This, and who I used to be

“This, and who I used to be, don’t matter much at all to me
To pin you down, to plant your feet, ‘s a far cry from my destiny”

I don’t know why that quote makes me feel better right now, but it does. If I were to guess, I’d probably say it’s because right now, I feel like a speck. I tiny speck floating in time without much meaning, without much worth. In reality, I know that’s altogether true (and yet, not true): but that’s a thought for another time.

There are a number of things I should be doing right now, but I can’t seem to think much past the fact that my Dakota bracelet is, yet again, gone from my wrist and pressing in on my heart. It wouldn’t press so hard if I had just kept track of it, made sure it was there! The empty space on my wrist wouldn’t feel quite so bare if I had paid more attention to it. I should have realized that it was likely to fall off– hadn’t it gone “missing” two days ago, and ended up on top of my sweater sitting in the chair? HOW it had gotten off or WHY my wrist is so small are questions at the very top of my miserable list of things to do tonight. I checked everywhere in my room. Frisked my coat, emptied the scarf drawer, scoured the floor and my bookshelf and under my bed and rug. Rummaged through my bag until I was sure, absolutely sure, it wasn’t there.

I just don’t understand. I had been checking it, on and off, since that moment two days ago when the bottom of my stomach lurched away and I’d noticed it gone. I’d been thrilled when I’d found that purple bracelet again.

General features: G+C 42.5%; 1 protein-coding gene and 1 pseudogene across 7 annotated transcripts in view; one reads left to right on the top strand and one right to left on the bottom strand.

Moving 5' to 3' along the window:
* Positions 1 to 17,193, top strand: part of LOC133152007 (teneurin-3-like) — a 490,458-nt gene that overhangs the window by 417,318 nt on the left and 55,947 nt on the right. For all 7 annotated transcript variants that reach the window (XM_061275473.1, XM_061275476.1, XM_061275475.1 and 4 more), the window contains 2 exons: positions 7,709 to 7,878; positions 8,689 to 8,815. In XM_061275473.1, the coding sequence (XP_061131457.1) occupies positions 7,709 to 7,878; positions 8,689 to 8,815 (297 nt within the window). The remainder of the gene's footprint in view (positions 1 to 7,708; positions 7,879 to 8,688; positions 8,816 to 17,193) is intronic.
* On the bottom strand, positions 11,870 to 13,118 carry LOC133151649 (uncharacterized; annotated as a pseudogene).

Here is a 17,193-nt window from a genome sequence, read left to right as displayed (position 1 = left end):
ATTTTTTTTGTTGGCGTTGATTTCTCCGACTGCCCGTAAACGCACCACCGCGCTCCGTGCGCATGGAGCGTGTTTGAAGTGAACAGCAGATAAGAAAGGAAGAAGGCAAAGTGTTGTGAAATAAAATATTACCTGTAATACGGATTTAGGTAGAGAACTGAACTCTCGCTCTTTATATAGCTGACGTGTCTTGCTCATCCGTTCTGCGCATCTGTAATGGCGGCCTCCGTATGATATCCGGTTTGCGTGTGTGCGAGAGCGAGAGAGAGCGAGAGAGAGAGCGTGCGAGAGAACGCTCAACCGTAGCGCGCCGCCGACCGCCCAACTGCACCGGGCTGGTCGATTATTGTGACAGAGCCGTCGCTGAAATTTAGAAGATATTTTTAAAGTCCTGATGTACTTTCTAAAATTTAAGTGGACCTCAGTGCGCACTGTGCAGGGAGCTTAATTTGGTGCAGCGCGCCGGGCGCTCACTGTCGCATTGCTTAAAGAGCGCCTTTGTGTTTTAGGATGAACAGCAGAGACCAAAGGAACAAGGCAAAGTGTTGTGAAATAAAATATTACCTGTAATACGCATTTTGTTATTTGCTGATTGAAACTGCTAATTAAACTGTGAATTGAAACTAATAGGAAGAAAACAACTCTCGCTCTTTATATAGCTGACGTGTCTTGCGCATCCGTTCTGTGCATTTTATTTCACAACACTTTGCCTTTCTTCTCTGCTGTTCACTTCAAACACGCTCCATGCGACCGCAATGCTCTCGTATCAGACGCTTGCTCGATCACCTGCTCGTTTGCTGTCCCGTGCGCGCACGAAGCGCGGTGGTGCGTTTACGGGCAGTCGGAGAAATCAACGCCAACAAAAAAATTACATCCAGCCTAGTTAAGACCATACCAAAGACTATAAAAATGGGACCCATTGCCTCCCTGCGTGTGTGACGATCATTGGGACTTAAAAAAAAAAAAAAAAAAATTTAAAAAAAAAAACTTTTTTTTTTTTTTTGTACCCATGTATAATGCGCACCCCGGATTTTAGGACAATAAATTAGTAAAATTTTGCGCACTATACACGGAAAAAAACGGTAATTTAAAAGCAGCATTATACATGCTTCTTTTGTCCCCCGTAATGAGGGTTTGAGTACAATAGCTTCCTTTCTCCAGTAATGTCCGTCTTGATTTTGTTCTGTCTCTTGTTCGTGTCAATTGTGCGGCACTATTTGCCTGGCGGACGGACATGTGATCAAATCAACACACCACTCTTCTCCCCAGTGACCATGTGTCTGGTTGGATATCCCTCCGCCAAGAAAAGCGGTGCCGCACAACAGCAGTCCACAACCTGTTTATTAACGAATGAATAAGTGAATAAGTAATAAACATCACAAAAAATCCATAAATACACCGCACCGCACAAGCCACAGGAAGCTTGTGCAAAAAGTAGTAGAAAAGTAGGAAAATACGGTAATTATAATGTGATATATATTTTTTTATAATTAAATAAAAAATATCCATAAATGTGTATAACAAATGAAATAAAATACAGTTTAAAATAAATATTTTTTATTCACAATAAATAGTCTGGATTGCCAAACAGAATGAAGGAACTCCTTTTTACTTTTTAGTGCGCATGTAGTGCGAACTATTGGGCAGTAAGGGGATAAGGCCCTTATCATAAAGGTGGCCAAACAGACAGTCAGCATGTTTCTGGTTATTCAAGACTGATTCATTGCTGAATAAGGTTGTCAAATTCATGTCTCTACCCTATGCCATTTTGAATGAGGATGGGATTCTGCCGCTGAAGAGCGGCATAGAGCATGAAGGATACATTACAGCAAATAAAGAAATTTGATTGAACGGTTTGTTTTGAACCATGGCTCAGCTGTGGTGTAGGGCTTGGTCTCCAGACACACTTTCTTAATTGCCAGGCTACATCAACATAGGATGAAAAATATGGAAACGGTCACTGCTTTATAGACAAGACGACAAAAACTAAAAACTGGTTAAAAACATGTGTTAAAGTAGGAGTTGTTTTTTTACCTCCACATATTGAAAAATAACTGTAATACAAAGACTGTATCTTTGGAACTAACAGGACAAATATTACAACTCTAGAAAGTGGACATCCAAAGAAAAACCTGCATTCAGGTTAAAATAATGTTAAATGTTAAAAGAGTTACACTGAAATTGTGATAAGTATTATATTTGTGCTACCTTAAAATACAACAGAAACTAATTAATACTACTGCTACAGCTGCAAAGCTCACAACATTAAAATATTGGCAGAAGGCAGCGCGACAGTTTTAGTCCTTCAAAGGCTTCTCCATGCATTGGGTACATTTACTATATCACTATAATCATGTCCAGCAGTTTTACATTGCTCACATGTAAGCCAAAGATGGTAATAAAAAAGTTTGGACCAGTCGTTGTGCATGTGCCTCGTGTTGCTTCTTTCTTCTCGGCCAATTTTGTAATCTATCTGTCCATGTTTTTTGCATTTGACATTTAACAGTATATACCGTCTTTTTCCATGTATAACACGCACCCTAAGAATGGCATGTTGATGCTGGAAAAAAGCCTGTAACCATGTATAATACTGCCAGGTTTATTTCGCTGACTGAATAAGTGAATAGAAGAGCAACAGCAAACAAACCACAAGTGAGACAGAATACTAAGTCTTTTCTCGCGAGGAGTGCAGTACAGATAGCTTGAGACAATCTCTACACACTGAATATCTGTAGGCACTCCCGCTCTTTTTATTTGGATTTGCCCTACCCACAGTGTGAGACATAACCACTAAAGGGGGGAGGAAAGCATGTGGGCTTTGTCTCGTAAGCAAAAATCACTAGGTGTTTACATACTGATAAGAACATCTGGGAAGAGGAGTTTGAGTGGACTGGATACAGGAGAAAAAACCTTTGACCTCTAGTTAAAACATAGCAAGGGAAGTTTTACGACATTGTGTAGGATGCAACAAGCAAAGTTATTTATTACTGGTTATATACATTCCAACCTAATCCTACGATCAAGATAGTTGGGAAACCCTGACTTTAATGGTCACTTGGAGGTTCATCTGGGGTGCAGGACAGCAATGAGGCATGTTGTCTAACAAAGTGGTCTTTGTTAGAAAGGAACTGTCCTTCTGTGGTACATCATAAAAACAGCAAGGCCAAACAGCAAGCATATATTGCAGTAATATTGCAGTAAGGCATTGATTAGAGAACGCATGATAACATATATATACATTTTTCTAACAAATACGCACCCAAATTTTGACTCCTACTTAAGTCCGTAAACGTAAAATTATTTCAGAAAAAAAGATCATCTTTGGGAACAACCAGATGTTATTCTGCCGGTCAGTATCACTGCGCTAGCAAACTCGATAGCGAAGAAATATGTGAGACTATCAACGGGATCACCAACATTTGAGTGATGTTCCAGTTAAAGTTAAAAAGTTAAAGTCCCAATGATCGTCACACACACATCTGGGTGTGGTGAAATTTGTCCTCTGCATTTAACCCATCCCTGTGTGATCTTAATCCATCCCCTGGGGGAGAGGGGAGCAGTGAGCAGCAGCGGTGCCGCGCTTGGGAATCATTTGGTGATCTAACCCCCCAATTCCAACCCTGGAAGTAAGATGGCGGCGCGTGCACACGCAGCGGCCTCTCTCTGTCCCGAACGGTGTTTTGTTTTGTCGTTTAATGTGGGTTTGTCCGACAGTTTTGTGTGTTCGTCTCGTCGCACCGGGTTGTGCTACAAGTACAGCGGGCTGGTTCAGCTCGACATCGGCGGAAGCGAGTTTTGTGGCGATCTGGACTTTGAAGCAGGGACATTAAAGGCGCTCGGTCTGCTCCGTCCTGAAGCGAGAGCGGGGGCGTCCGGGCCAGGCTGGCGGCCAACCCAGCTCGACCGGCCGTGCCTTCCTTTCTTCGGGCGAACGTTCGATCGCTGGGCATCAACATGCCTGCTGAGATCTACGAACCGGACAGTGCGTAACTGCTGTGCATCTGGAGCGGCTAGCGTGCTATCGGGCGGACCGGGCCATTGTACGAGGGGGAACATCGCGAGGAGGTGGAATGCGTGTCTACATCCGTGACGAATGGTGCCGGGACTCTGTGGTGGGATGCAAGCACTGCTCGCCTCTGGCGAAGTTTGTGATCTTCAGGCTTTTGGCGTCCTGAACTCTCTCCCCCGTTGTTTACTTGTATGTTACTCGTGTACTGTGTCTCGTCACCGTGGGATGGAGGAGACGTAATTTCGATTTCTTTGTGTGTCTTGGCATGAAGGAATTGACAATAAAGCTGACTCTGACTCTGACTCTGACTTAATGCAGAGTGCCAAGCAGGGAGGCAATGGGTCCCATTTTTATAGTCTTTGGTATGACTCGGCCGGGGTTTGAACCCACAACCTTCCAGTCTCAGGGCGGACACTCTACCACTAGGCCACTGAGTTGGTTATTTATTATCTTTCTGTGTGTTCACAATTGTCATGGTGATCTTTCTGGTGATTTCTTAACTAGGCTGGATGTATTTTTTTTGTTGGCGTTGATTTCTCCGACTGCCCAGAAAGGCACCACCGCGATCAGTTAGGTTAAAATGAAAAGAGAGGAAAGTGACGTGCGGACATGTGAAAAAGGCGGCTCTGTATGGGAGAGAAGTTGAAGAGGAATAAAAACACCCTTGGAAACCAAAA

Now, it could only be in the practice room where I’d spent my time from seven to eight; or else in the street? on the floor of the dorm lobby? in front of the main desk? I wouldn’t know where to begin searching on this campus: the likelihood of it NOT being trampled or picked up and tossed by cleaning staff is really, really slim.

I asked my mother to mail me another one. If I have to staple it to my damn arm I’ll be keeping this one.

The only upside to this is, I think of Dakota constantly. I remember him how he used to be, and how he is now. I remember how he looked when I saw him with Kenny and Jon on Sunday (so much better than the time before, as always!); I think of him as I sit here now, and I think of him every time I look down to see where my bracelet is supposed to go. I think of him, and I toss out hope with my heart. And look forward to a time when he can cut my bracelet off of my wrist himself.

And when they ask you what you’re living for, say love

I wrote a song earlier (it’s not that uncommon for me, nowadays) that questioned, really, why we’re here. It referenced the grieving process, and the endless cycle of life, and death, and life again. It’s bizarre to know that my heart just ached when I wrote it. And now? It still aches, some, but I have my answer.